This article is a review of “Platform Revolution: How Networked Markets Are Transforming the Economy — And How to Make Them Work for You” by Geoffrey Parker, Marshall Van Alstyne, and Sangeet Paul Choudary.
The beginning lays out a bold goal: that no other book had offered a comprehensive coverage of the “platforms” that have grown to dominate several industries, and that this book would do so. It succeeds. Drawing on a wide range of examples, both expected and unexpected — Uber, Airbnb, Keurig (!), SAP, Apple, Android, Intel with the USB standard, and dating apps — it eschews petty descriptions of company histories and instead lays out a framework for how to understand and design such platforms.
Platforms are places where 2+ sides — riders and drivers, hosts and guests, app developers and users — come together. The book’s thesis — novel at the time of publication (early 2016) but now a standard view — is that such platforms need to be understood through their “core interaction,” the central workflow that the two sides repeatedly follow to create value. The role of the platform is to facilitate this interaction: helping the two sides find each other, (potentially) recommending or setting a price, and providing trust and safety. In exchange, the platform takes a cut of the value generated. Every design decision must be made with the core interaction in focus, including price structure (subscriptions vs up-front vs commission), open-ness to external developers, whether to subsidize a given side, and which metrics to obsess over.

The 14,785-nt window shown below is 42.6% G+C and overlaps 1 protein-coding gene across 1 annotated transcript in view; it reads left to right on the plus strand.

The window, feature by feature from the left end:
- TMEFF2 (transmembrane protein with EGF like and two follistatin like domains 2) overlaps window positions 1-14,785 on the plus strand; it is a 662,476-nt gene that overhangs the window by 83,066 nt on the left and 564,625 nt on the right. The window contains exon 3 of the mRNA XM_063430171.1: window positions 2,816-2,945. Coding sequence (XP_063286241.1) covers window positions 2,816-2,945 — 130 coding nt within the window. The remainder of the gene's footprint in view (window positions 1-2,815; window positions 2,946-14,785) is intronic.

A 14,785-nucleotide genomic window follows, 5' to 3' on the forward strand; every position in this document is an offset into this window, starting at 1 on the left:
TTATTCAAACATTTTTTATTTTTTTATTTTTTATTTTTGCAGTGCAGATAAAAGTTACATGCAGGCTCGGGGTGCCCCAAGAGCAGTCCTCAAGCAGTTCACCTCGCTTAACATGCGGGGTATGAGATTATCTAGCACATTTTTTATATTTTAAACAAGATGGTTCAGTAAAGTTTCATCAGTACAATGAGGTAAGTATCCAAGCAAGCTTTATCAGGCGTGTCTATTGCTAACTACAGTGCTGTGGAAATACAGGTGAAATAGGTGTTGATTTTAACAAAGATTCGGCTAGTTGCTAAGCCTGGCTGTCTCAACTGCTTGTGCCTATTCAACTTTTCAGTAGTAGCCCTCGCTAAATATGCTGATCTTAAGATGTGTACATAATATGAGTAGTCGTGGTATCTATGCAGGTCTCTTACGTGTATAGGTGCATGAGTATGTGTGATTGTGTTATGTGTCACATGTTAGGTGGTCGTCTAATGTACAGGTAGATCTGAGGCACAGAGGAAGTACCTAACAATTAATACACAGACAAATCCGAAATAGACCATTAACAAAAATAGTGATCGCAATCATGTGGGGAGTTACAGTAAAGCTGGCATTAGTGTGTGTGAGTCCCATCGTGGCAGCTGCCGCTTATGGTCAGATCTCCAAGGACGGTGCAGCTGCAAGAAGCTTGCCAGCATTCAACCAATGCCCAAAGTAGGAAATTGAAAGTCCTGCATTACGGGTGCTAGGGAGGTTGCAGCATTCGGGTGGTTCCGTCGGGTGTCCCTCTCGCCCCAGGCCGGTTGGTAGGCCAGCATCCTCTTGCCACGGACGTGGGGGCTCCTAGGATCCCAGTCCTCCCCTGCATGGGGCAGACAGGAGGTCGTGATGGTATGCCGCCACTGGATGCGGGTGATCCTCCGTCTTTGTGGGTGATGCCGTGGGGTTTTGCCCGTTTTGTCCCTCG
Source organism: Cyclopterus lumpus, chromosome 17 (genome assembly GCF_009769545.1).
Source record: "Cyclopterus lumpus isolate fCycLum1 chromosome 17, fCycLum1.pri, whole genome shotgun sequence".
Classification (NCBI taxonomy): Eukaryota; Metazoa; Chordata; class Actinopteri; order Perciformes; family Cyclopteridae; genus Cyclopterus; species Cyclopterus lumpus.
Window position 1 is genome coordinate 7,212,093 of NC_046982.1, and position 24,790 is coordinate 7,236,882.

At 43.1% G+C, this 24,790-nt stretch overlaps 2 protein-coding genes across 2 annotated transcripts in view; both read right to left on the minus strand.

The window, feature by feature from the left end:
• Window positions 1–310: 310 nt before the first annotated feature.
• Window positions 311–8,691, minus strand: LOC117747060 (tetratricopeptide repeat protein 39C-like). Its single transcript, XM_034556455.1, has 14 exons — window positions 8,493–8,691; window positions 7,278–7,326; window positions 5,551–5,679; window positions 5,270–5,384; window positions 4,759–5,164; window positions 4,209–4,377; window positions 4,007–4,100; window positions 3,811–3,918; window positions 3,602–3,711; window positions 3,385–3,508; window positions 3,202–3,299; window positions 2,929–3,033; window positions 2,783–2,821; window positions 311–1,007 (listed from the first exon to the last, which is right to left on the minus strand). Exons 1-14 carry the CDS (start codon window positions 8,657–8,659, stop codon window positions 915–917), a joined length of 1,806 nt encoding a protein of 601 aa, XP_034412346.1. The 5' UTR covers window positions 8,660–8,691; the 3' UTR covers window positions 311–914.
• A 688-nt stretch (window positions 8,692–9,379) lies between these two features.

I consider myself fairly knowledgeable about platforms; it’s a PhD research area, I recently TA’d a Stanford MBA class on data science for platforms, and I am working on pricing at Uber. This book is probably the most comprehensive and methodological treatment of the subject I’ve seen. Despite my prior knowledge and the book being a bit old in a ever-changing area, I learned a bunch. I especially appreciated how the book connects design decisions between companies one would never think to relate — such as how Keurig’s “closed” cup system relates to Apple’s closed app environment vs Android’s more open one.